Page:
The polyurethane system based on long-fiber reinforced Baydur® 60 integral skin foam comes from Sumika Bayer Urethane Co., Ltd., the Japanese polyurethane systems house in Bayer MaterialScience’s global BaySystems® network.
Polyurethane in railroad ties, increases durability, safety and decreases cost.
Wheelchairs and wheelbarrows run smoothly on tires made of polyurethane foam [ 8 April 2008]
No more flat tires
The British company Greentyre, has developed and designed tires that aren’t affected by sharp objects or long periods of inactivity. The tires are made of micro-cellular polyurethane foam based on a Bayflex® system from Bayer MaterialScience. Products made of this innovative material are longer-lasting and much lighter than solid rubber tires.
To manufacture the tires, the mould is filled with a liquid reaction mix before being rotated during the foaming process. This ensures that the material is distributed very evenly across the whole tire circumference, which means that the tires will run very smoothly.
The material is virtually solid at the tire’s outer circumference, and its even surface makes for excellent rolling properties. Thanks to the tire’s good aging and weathering resistance, it retains its true-running properties in the long term, even when it remains in one position under a heavy load for an extended period of time and becomes compressed on one side. And the high elasticity of the micro-cellular material ensures that the tire’s rolling resistance is almost as good as that of an air-filled tire.
However, this tire technology is not just useful for leisure activities and gardening – it is also ideal for wheelchairs. The Greentyre Company has designed a very special wheelchair for disabled people. One key feature of the sophisticated design concept is its modular structure, which enables users to choose from an array options to meet individual clinical need and the type of use. If required, the wheels can also be removed at the touch of a button. Additionally, the wheels are equipped with ergonomic hand rims also made of polyurethane. The special feature of these hand rims is that they do not get sharp edges through wear and are pleasantly warm to the touch. The wheelchairs’ adjustable arm rests are also padded with this polyurethane foam. It seems that the versatility of this elastomeric cellular material knows no bounds.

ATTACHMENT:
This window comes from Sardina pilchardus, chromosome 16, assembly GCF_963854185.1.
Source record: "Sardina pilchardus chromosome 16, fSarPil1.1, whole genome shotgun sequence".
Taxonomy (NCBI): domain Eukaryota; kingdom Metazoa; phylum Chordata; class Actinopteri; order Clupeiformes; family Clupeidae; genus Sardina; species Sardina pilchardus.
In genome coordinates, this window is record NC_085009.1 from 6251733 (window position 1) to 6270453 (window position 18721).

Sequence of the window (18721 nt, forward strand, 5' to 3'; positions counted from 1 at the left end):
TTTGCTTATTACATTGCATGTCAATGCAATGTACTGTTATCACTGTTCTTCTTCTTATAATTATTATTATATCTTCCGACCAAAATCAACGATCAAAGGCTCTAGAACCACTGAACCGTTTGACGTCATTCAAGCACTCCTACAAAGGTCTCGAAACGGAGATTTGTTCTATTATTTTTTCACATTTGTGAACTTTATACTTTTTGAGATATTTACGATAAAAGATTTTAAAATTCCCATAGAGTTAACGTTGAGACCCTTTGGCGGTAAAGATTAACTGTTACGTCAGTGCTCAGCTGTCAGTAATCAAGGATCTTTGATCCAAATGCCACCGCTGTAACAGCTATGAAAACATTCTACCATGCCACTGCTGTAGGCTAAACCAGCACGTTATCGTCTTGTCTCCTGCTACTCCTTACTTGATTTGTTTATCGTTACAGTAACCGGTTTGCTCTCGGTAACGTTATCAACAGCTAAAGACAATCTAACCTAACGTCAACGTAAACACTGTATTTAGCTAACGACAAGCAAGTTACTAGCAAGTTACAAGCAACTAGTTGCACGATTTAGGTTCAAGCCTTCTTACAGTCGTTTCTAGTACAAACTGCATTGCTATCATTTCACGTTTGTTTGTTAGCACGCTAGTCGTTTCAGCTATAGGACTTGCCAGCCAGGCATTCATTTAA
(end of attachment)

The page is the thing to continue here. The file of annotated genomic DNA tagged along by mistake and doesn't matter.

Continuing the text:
This is just another example of the ever increasing versatility of polyurethane.
Lightweight stage sections thanks to polyurethane sandwich composite [26 August 2006]
Back complaints resulting from heavy lifting could soon be a thing of the past as the Dutch company Triple-E Lichtgewicht Meubilair B.V. in Winsum is now offering lightweight stage sections under the name “Flax-Deck” with external dimensions of 0.75 by 1.50 meters and a weight of only 16.5 kilograms. The low weight of the stackable and compact sections is due to a sandwich structure based on the Baypreg® polyurethane spray system from Bayer MaterialScience.
Generally lightweight and extremely stiff
Composite sandwich materials are generally lightweight and extremely stiff. The highly versatile stage sections consist of a light rigid foam core reinforced top and bottom with flax mats to absorb tensile forces, thereby increasing the strength of the composite. The sandwich structure can withstand a concentrated load of up to 150 kilograms. Its surface is protected by a highly abrasion-resistant and robust plastic layer.
During production, the fiber mats made out of natural flax are first impregnated on both sides with the dual-component polyurethane system using a spray process. The mats and the expanded polystyrene (EPS) core are then put together to form a sandwich and inserted into a preheated mold. This highly economical, one-step production process creates a permanently stable, extremely robust and rigid structure capable of withstanding high mechanical loads. This is due in no small measure to the polyurethane system’s excellent adhesion to various materials.